42

– Autumn/Winter 2016

Empty Fields and Crying Stones

Helena Vilalta

Silene Manissadjiana Freyn plant collected by and later named after Professor J.J. Manissadjian from Akdag ̆, Amasya, Turkey, 1892. Courtesy the Herbarium of Ankara University, Faculty of Science (ANK)

The destroyed city stretches out under the generous and dazzling sun like an endless cemetery. Nothing but ruins on every side... Nothing has been spared. All the churches, all the schools and all the dwellings have been transformed into heaps of charred and deformed stones, among which rises here and there the carcass of an apartment building. [...] A dense crowd comes to us, made up of widows, orphans, old men covered with bloody rags and soaked in tears. This is all that remains of the population of Adana. [...] At times they burst into tears, their faces drowned in an instant by such an abundance of tears that their cries and lamentations are stifled by them; their faces, tanned and dried by the sun, are furrowed with horrid wrinkles and terrible grimaces, and the entire crowd, struck by an access of grief that knows no rest, twists and turns in despair. It is impossible to imagine the sum of sorrows represented by each one of the people who make up this crowd.

– Zabel Essayan, In the Ruins, 1911

Footnotes
  1. Quoted in Marc Nichanian, 'Catastrophic Mourning', in David L. Eng and David Kazanijan (ed.), Loss: The Politics of Mourning, Berkeley: University of California Press, 2003, pp.103, 112.

  2. Zabel Essayan's book In the Ruins was first published in 1911 by an Armenian press in Istanbul, where it was reissued in 2010, also in Armenian, by Aras Publishing. It has recently been translated into English by G.M. Goshgarian as In the Ruins: The 1909 Massacres of Armenians in Adana (Boston: Armenian International Women's Association, 2016).

  3. Quoted in Taner Akçam, A Shameful Act: The Armenian Genocide and the Question of Turkish Responsibility (1999, trans. Paul Bessemer), New York: Metropolitan Books, 2006, p.32.

  4. Ibid.

  5. See Raymond Kévorkian, The Armenian Genocide: A Complete History (2006), London and New York: I.B. Tauris, 2011, p.11.

  6. For a fine account of Essayan's biography, see Léon Ketcheyan, 'Préface', in Z. Essayan, Dans les ruines, Paris: Phébus, 2011, pp.7–28.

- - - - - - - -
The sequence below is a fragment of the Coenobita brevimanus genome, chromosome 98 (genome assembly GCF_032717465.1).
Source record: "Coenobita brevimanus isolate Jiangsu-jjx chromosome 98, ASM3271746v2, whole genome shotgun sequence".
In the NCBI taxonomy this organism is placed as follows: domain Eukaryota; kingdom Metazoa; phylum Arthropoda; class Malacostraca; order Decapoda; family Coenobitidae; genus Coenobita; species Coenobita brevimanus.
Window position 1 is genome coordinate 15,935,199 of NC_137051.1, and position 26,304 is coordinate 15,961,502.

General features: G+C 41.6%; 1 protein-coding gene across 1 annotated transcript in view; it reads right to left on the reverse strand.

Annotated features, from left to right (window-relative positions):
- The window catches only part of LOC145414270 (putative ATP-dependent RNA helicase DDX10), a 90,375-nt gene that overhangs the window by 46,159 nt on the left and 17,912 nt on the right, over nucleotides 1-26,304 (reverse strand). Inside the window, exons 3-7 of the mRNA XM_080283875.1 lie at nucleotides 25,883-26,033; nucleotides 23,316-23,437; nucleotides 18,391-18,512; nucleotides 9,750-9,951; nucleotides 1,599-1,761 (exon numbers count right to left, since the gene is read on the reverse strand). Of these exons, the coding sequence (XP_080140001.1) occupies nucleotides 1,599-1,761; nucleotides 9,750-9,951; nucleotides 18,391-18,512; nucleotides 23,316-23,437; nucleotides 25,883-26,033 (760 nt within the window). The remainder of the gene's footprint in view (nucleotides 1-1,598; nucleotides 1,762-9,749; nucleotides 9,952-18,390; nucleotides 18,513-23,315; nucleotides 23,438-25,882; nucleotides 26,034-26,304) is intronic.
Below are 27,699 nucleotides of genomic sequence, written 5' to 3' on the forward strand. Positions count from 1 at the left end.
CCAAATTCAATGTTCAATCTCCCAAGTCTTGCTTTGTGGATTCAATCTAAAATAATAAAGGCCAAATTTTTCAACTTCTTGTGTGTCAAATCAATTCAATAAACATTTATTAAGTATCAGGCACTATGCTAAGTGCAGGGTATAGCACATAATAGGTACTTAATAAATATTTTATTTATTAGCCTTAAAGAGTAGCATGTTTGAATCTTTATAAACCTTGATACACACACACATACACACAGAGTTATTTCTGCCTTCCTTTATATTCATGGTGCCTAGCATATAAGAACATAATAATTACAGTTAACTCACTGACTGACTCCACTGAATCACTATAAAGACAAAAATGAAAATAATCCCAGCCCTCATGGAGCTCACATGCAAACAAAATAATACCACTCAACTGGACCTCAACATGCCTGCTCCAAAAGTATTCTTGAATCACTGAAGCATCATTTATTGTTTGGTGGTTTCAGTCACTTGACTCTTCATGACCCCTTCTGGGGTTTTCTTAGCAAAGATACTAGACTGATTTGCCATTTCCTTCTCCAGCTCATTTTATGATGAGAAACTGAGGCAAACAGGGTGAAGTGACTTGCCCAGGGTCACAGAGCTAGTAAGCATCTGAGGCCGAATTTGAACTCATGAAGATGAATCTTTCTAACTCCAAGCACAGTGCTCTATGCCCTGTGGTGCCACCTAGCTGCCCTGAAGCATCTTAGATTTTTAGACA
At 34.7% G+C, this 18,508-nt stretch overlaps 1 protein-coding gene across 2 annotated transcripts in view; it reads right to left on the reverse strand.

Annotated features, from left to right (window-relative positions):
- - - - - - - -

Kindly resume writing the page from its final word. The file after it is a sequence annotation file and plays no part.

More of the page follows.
7. For a discussion of the Young Turks' involvement in the massacres, see R. Kévorkian, The Armenian Genocide., op. cit., pp.71–117.

  8. Z. Essayan, quoted in M. Nichanian, 'Catastrophic Mourning', op. cit., p.104.

  9. Z. Essayan, Dans les ruines, Paris: Phébus, 2011, p.29. Translation the author's.

  10. Z. Essayan, quoted in M. Nichanian, 'Catastrophic Mourning', op. cit., p.105.

  11. In 1909, Essayan wrote in a letter to her husband Tigrane: 'Cilicia is devastated. Everyone has the same impression. I have not yet gone to Adana but everything I have heard, everything I have been told up until now proves that the Armenians were sacrificed in totality according to a known, premeditated plan... The complicity of the current government is evident.' Quoted in M. Nichanian, 'Zabel Essayan: The End of Testimony and the Catastrophic Turnabout', Writers of Disaster: Armenian Literature in the Twentieth Century, Vol.1: The National Revolution, Princeton, NJ and London: Gomidas Institute, 2002, p.228.

  12. The four articles she published in Aragats in August and September 1911 are available online, in a French translation by Léon Ketcheyan, alongside a selection of Zabel Essayan's letters to her husband Tigrane from Adana. See http://www.imprescriptible.fr/rhac/tome3/p1d5#n16 (last accessed on 3 July 2016).

  13. Quoted in M. Nichanian, 'Zabel Essayan: The End of Testimony and the Catastrophic Turnabout', op. cit., p.218.

  14. Ibid., p.209.

  15. M. Nichanian, 'Catastrophic Mourning', op. cit., pp.115–16. Emphasis in the original.

  16. Quoted in R. Kévorkian, The Armenian Genocide: A Complete History, op. cit., p.243.

  17. In Baku, in February 1917, Essayan published the first testimony of 1915, co-signed with the witness and survivor Hayg Toroyan. See Z. Essayan and H. Toroyan, L'Agonie d'un peuple (1917, trans. M. Nichanian), Paris: Garnier, 2013.